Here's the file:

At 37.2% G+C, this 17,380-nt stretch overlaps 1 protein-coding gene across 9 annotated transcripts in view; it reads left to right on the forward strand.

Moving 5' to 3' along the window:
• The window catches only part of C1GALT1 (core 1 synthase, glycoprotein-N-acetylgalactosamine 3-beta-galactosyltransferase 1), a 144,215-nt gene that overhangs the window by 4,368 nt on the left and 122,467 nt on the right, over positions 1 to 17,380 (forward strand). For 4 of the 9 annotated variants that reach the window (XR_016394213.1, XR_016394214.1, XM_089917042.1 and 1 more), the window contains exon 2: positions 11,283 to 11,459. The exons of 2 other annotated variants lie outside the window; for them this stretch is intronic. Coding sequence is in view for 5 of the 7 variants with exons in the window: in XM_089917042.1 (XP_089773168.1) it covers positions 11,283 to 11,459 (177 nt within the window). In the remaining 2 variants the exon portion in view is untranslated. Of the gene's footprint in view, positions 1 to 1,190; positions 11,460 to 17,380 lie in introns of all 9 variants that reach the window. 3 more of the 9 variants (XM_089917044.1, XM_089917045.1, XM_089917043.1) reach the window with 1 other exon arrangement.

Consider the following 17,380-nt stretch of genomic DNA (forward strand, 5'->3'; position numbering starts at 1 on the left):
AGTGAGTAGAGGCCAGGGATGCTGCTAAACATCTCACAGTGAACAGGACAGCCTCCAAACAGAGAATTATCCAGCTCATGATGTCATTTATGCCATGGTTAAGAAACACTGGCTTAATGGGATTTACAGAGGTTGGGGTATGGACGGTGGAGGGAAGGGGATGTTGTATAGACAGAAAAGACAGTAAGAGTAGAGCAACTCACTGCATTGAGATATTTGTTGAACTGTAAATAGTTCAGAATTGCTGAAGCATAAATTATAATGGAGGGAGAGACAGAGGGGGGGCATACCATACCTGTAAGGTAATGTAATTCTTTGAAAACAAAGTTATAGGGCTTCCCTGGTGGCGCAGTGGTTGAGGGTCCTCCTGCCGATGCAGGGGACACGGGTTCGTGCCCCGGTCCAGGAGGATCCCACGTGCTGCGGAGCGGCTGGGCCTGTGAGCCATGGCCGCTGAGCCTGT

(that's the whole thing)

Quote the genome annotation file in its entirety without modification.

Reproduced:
At 37.2% G+C, this 17,380-nt stretch overlaps 1 protein-coding gene across 9 annotated transcripts in view; it reads left to right on the forward strand.

Moving 5' to 3' along the window:
• The window catches only part of C1GALT1 (core 1 synthase, glycoprotein-N-acetylgalactosamine 3-beta-galactosyltransferase 1), a 144,215-nt gene that overhangs the window by 4,368 nt on the left and 122,467 nt on the right, over positions 1 to 17,380 (forward strand). For 4 of the 9 annotated variants that reach the window (XR_016394213.1, XR_016394214.1, XM_089917042.1 and 1 more), the window contains exon 2: positions 11,283 to 11,459. The exons of 2 other annotated variants lie outside the window; for them this stretch is intronic. Coding sequence is in view for 5 of the 7 variants with exons in the window: in XM_089917042.1 (XP_089773168.1) it covers positions 11,283 to 11,459 (177 nt within the window). In the remaining 2 variants the exon portion in view is untranslated. Of the gene's footprint in view, positions 1 to 1,190; positions 11,460 to 17,380 lie in introns of all 9 variants that reach the window. 3 more of the 9 variants (XM_089917044.1, XM_089917045.1, XM_089917043.1) reach the window with 1 other exon arrangement.

Consider the following 17,380-nt stretch of genomic DNA (forward strand, 5'->3'; position numbering starts at 1 on the left):
AGTGAGTAGAGGCCAGGGATGCTGCTAAACATCTCACAGTGAACAGGACAGCCTCCAAACAGAGAATTATCCAGCTCATGATGTCATTTATGCCATGGTTAAGAAACACTGGCTTAATGGGATTTACAGAGGTTGGGGTATGGACGGTGGAGGGAAGGGGATGTTGTATAGACAGAAAAGACAGTAAGAGTAGAGCAACTCACTGCATTGAGATATTTGTTGAACTGTAAATAGTTCAGAATTGCTGAAGCATAAATTATAATGGAGGGAGAGACAGAGGGGGGGCATACCATACCTGTAAGGTAATGTAATTCTTTGAAAACAAAGTTATAGGGCTTCCCTGGTGGCGCAGTGGTTGAGGGTCCTCCTGCCGATGCAGGGGACACGGGTTCGTGCCCCGGTCCAGGAGGATCCCACGTGCTGCGGAGCGGCTGGGCCTGTGAGCCATGGCCGCTGAGCCTGT